Okay, it's not a real word, but it was prompted by a typo/spelling error in a post in the XE support forum. What structures will put shivers down your spine when you first set eyes on a database schema ?
- There's only half a dozen tables, the largest of which has just three columns similar to 'Entity Id','Attribute Id' and 'Attribute Value'. Every query in this database will include forty-two joins.
- Lots of columns defined as CHAR rather than VARCHAR, all constrained to NOT NULL. A sure sign of a generic product designed to be database-independent.
- Lots of columns names like USERDATA..., USER_DEFINED..... or similar, so the column names give you no idea what the contents are. Normally the sign of a third-party product. You can guarantee that there won't be any practical constraints and that, at some point, the wrong data will find its way into the wrong column.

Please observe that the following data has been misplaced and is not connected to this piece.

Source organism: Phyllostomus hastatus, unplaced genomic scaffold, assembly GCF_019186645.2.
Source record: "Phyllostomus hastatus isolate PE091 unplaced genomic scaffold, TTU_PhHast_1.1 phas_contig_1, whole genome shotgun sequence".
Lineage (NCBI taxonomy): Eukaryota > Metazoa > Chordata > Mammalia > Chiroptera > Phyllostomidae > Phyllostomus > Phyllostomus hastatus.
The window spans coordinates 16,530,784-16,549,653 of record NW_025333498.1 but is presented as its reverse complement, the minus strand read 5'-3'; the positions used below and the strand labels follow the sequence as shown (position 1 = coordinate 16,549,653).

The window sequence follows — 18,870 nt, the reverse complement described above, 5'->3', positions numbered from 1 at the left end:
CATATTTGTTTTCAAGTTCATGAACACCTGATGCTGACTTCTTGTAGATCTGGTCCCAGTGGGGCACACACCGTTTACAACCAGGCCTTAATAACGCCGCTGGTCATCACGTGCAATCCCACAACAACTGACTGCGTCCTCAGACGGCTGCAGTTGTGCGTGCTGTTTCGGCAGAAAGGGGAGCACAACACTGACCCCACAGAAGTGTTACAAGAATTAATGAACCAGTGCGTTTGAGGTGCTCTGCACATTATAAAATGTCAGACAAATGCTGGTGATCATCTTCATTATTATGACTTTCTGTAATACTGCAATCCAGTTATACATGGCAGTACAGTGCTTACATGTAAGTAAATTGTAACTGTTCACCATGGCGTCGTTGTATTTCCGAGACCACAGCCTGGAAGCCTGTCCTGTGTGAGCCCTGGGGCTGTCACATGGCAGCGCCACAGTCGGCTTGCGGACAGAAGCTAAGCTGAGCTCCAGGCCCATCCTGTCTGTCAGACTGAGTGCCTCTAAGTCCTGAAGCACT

- Columns defined as VARCHAR2, but with names suggesting they contain dates/numbers or, in conjunction with 'generic names', just data values that are suggestive of dates and numbers. Look forward to a life of invalid date and value errors.
- Spelling mistakes in table, procedure or column names. I once worked with an application that included a table column "proccess_status". A giveaway that some steps are missing from the review process and bound to trip up programs written in languages that don't validate SQL syntax and semantics at compile time.
- select * from user_constraints where constraint_type = 'R' gives no rows selected. No foreign key enforcement, no data integrity, no data found....
- select * from user_constraints where constraint_type in ('P','U') gives no rows selected. Trust me, the application will enforce it. Yeah, right, with the help of the tooth fairy.